The Real Cost Of Fraud Detection

Any online merchant who can identify and welcome legitimate customers to their store is sure to make up any losses that happen when its detection software inevitably fails.

We can be certain that when Sir William Blackstone penned those words over 200 years ago he wasn’t thinking about its application to theft deterrence and fraud detection in the twenty-first century. But his words are eerily prophetic to the current situation.

We are naturally afraid of theft and fraud. When it happens to us, we are traumatized. But for businesses, it is just another cost of doing business. The likelihood that a business will be the victim of fraud or theft is almost 100 percent. But business owners shouldn’t take it personally.

While most online businesses are getting better at detecting fraud and flagging potentially shady transactions, the bigger issue is becoming the false positives – that is, transactions that are legitimate, but which get flagged as potentially fraudulent. As it turns out, the cost of these false positives is far higher than the direct cost of fraud itself. These costs not only come directly from the loss of the sale, but compound as legitimate customers avoid going back to merchants that accuse them of fraudulent activity and further damage the brand through word of mouth.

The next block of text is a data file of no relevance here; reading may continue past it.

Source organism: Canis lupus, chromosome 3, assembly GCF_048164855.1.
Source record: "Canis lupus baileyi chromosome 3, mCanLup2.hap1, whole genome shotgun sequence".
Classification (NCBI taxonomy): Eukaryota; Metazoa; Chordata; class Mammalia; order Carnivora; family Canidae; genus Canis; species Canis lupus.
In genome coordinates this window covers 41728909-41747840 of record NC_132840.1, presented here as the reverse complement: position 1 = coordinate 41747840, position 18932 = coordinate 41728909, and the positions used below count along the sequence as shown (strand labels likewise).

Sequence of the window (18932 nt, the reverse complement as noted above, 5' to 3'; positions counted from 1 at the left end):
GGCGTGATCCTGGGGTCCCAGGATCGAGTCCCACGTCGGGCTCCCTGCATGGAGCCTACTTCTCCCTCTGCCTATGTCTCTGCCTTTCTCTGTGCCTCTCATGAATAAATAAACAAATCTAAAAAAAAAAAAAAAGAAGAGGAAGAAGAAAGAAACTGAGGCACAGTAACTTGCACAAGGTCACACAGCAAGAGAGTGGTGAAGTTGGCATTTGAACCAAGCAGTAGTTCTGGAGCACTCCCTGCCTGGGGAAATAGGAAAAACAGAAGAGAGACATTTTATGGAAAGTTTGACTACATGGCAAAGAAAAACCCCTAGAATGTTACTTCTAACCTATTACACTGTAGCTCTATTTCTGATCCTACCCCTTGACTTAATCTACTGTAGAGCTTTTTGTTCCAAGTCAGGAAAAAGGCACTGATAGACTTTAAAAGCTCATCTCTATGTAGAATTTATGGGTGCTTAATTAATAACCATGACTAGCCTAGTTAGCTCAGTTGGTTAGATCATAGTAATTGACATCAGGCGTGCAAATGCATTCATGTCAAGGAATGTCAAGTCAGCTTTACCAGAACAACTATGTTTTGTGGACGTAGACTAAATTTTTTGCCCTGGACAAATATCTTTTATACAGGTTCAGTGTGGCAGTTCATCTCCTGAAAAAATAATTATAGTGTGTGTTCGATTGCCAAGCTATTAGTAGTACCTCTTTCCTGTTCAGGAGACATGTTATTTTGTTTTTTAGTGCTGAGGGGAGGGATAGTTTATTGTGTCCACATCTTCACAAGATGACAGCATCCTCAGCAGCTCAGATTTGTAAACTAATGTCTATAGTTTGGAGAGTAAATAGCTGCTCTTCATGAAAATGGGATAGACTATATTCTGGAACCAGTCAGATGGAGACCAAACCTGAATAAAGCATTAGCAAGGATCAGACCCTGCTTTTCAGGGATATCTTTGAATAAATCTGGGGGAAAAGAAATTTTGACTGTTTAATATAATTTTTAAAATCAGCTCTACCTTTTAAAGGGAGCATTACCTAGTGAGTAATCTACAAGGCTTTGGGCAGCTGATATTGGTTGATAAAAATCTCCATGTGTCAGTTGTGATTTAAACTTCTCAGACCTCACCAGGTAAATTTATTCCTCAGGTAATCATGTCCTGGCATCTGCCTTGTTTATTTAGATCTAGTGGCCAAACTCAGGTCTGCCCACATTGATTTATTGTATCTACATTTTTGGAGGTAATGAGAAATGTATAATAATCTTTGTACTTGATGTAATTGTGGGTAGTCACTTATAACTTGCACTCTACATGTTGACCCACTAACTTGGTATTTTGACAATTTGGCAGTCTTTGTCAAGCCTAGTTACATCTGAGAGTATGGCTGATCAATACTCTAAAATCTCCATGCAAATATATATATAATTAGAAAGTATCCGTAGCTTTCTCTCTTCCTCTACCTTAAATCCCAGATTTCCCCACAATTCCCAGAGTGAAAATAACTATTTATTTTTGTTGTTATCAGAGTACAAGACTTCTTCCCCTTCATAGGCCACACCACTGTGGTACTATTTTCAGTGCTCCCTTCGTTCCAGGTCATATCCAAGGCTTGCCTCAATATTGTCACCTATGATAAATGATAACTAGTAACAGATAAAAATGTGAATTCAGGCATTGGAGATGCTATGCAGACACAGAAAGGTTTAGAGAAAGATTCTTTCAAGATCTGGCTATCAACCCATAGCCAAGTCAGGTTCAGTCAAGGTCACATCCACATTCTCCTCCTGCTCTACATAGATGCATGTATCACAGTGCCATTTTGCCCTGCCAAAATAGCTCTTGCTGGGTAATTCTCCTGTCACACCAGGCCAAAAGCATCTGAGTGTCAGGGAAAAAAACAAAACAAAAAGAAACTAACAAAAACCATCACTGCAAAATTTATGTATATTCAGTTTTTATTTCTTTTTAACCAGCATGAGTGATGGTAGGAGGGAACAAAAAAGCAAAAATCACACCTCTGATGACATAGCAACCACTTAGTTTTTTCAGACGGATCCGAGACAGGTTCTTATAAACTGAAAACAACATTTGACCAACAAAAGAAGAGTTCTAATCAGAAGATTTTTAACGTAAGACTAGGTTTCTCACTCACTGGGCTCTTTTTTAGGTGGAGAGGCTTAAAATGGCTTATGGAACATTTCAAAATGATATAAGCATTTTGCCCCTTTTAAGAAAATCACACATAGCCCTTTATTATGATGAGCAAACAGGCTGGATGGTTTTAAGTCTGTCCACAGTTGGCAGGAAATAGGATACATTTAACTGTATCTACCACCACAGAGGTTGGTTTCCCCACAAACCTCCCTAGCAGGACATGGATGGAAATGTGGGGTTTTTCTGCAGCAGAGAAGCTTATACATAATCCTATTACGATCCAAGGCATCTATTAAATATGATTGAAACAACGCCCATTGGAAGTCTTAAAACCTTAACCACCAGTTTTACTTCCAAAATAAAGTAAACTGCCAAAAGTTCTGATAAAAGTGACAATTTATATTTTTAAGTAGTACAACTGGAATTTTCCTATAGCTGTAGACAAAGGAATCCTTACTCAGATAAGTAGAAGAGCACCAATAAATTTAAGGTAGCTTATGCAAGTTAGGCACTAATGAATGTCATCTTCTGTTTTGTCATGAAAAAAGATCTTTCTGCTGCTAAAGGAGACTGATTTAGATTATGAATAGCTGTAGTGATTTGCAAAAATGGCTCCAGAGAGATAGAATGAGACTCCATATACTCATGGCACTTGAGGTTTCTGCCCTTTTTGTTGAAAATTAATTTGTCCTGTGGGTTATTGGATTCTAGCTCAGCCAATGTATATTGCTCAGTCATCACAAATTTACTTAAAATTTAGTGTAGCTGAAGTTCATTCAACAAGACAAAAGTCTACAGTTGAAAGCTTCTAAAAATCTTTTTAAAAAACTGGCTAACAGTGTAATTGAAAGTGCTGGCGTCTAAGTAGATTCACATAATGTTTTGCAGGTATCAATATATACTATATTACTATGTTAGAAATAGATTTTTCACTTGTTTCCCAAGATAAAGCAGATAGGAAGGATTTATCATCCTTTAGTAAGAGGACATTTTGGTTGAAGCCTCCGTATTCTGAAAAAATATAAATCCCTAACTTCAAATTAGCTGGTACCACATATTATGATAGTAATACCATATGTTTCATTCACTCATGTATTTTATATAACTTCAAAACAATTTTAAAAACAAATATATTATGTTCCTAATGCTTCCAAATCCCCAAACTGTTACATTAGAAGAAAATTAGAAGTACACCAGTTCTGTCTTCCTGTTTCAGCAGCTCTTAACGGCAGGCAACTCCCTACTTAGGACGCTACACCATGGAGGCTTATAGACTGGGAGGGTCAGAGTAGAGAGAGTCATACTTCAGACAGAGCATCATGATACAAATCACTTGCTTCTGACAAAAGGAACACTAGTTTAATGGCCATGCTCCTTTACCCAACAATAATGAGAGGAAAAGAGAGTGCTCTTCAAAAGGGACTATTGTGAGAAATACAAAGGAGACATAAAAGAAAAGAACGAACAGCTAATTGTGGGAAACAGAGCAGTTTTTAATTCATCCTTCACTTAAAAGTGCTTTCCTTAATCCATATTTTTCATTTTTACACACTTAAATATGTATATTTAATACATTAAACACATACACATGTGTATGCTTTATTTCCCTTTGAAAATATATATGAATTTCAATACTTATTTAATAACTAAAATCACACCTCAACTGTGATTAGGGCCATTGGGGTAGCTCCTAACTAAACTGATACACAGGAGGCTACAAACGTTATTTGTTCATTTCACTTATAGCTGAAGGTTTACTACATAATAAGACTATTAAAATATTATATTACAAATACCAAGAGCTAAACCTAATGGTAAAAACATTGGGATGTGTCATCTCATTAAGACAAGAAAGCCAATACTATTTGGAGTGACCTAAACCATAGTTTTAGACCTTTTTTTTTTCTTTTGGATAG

According to a study released by Javelin Strategy & Research, the direct losses due to fraud are about 7% of the total cost of fraud and fraud management in e-commerce business. The dollars lost to false positives are almost three times higher at 19%. The overhead for fraud-fighting tools and personnel make up the remaining 74%. So, why does it look like so many online merchants going overboard on their fraud detection? There may be two potential explanations.

First, the recent rollout of chip cards in the U.S. is making in-store fraud much more challenging. In response, these fraudsters are increasingly turning to online targets. As fraud detection filters adjust to the changing patterns, they trigger even more false positives.

“Merchants are much more sensitive. They’re tightening their rules, which makes false positives spike,” says Tom Byrnes, chief marketing officer at Vesta Corp. “With digital goods, it’s even worse. We saw [with these merchants] that if there’s any question, just deny the transaction. That was a very prevailing attitude.”

The second cause is that many merchants are still using outdated fraud-fighting tools. The previous generation of tools does not use more modern techniques that are available to legitimize customers, such as two-factor authentication, geolocation, or device reputation.

It can be hard to convince merchants who have been spending thousands or millions of dollars on fraud detection that they need to upgrade yet again, but you can be sure that the fraudsters are using the most advanced tools at their disposal. And the priority of any business should be the vast majority of legitimate customers who are just looking for a more convenient way to get their shopping done without being flagged.

Any online merchant who can identify and welcome legitimate customers to their store is sure to make up any losses that happen when its detection software inevitably fails.

by Artem Tymoshenko, CEO Maxpay